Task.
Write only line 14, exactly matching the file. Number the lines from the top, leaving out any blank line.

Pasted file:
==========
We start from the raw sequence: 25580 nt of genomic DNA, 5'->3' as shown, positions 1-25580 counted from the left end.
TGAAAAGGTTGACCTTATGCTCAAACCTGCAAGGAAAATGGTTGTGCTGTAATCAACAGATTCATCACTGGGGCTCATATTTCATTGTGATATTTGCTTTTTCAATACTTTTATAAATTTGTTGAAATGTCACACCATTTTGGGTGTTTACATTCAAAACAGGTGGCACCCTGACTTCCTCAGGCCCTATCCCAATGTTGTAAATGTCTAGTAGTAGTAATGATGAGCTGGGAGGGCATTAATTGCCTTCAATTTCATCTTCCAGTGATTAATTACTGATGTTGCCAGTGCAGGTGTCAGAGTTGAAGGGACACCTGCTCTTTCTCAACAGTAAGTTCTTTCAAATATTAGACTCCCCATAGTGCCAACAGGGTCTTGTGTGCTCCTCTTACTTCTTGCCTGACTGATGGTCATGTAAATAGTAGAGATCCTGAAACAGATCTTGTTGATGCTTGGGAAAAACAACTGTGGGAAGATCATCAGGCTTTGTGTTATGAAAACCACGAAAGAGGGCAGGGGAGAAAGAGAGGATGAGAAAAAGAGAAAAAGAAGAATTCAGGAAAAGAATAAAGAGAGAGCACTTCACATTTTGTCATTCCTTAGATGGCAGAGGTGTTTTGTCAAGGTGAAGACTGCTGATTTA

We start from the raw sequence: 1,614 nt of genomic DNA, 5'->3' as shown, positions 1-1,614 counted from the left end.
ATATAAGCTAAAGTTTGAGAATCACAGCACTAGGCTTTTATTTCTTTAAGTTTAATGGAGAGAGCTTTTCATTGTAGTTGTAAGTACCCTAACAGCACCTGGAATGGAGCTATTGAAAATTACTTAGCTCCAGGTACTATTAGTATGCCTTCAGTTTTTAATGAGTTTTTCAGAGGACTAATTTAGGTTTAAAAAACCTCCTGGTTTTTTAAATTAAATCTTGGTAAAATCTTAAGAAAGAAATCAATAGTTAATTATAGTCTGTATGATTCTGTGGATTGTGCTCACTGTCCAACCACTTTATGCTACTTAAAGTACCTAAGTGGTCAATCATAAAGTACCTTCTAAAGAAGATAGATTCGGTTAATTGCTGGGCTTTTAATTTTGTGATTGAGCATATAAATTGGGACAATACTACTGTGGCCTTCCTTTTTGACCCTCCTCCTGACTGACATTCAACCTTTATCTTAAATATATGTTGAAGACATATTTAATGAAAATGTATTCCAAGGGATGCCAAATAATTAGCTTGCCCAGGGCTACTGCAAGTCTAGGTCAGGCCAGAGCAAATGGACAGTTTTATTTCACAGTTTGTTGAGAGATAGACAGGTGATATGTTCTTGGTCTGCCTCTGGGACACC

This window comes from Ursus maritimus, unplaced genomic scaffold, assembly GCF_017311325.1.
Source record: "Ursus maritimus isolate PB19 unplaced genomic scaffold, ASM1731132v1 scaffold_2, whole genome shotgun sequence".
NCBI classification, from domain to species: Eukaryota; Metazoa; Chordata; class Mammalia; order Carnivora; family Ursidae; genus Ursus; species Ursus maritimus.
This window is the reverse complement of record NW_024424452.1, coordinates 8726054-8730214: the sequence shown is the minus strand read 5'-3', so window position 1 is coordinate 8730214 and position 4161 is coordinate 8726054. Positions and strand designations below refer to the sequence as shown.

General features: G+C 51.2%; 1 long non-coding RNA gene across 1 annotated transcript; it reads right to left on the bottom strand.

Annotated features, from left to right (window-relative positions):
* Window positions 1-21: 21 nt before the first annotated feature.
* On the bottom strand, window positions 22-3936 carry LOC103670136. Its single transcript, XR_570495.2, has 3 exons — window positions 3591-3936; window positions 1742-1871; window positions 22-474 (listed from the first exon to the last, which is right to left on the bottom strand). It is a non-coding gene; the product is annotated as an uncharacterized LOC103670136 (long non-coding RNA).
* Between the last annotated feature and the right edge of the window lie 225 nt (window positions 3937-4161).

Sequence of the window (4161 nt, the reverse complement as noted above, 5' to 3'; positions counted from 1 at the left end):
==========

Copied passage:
Sequence of the window (4161 nt, the reverse complement as noted above, 5' to 3'; positions counted from 1 at the left end):